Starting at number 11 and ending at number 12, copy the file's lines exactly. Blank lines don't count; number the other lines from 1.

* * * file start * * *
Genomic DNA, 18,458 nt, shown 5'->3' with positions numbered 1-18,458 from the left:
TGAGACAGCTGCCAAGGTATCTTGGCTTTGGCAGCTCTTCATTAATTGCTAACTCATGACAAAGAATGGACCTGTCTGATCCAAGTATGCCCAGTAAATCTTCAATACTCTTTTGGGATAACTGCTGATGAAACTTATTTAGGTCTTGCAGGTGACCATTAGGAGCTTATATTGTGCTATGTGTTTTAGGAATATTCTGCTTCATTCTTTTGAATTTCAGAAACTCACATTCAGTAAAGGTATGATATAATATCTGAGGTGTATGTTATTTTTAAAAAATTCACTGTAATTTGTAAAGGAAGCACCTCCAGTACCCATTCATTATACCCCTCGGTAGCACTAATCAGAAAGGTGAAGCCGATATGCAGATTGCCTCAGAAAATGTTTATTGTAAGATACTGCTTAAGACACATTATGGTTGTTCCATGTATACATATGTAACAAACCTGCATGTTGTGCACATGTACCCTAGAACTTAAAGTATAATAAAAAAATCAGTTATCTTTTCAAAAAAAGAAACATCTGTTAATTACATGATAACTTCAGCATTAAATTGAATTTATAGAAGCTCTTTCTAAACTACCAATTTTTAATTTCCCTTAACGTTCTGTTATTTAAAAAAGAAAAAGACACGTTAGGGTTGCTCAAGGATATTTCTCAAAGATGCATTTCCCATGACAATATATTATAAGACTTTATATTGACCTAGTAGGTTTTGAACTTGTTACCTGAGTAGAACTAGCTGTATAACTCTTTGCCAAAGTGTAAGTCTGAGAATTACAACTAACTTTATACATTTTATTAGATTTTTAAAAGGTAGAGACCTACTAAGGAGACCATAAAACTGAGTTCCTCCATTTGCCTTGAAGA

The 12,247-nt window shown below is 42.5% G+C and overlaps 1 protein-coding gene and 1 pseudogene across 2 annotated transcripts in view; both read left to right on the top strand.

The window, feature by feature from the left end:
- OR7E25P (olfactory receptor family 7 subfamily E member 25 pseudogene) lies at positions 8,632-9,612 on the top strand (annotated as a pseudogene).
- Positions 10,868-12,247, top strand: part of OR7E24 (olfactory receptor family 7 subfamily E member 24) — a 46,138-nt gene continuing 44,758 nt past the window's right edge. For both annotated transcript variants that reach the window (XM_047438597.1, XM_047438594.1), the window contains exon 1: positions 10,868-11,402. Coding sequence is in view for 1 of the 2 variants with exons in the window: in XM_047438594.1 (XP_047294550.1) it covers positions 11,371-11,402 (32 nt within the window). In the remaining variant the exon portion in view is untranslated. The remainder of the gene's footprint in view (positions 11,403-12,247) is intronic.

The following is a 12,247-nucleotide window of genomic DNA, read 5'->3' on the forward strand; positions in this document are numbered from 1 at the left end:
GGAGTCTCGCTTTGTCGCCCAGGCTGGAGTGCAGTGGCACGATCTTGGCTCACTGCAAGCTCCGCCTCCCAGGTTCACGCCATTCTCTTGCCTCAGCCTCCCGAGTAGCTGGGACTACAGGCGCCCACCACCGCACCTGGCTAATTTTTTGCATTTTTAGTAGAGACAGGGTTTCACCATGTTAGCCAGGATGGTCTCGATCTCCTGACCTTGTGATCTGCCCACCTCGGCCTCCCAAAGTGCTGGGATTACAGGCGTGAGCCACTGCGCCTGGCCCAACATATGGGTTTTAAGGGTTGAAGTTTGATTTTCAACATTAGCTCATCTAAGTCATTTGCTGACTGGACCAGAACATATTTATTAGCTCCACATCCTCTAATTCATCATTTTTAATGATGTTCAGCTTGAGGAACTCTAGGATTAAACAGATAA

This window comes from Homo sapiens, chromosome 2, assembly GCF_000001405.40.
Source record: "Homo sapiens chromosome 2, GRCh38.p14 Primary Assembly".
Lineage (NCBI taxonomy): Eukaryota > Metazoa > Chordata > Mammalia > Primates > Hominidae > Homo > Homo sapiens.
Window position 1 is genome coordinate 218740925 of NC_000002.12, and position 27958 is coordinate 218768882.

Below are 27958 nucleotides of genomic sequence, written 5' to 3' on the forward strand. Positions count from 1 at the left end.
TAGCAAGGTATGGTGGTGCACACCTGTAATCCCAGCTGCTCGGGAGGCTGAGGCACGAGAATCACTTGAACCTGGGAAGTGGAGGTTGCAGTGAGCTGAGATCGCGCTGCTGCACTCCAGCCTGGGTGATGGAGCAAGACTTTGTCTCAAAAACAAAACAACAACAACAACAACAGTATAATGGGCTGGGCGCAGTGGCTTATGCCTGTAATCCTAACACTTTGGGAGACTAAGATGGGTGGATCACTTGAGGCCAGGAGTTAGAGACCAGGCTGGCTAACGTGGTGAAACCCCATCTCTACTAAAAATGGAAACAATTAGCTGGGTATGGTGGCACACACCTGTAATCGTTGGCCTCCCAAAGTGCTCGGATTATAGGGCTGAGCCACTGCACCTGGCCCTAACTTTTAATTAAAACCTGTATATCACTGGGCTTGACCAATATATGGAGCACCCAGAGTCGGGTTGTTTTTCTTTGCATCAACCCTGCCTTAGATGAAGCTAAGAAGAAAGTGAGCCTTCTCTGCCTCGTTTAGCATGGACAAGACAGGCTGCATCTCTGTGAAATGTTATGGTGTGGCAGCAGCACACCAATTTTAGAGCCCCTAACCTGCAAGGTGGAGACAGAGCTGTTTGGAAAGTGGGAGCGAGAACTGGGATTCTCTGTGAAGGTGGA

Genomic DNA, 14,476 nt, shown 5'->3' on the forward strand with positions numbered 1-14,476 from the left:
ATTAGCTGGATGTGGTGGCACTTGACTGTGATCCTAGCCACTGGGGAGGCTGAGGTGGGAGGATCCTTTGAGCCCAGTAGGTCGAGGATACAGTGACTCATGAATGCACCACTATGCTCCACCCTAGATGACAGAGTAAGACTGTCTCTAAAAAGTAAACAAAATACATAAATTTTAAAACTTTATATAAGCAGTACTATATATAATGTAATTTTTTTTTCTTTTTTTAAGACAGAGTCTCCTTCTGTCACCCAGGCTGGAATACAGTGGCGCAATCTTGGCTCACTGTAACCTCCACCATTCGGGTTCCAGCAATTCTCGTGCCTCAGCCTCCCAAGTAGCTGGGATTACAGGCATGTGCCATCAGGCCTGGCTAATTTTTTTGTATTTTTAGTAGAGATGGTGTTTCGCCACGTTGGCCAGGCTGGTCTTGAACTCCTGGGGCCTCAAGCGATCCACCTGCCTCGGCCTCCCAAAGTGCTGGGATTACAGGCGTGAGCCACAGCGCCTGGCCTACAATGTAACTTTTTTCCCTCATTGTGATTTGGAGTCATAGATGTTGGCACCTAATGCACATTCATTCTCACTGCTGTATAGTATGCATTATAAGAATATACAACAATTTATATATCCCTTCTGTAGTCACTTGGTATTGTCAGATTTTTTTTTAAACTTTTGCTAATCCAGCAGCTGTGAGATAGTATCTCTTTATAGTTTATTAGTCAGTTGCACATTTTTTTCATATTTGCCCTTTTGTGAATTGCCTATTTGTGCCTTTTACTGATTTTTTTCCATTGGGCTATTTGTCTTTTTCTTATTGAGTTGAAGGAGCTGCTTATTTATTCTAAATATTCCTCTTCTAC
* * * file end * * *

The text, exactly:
Lineage (NCBI taxonomy): Eukaryota > Metazoa > Chordata > Mammalia > Primates > Hominidae > Homo > Homo sapiens.
Window position 1 is genome coordinate 218740925 of NC_000002.12, and position 27958 is coordinate 218768882.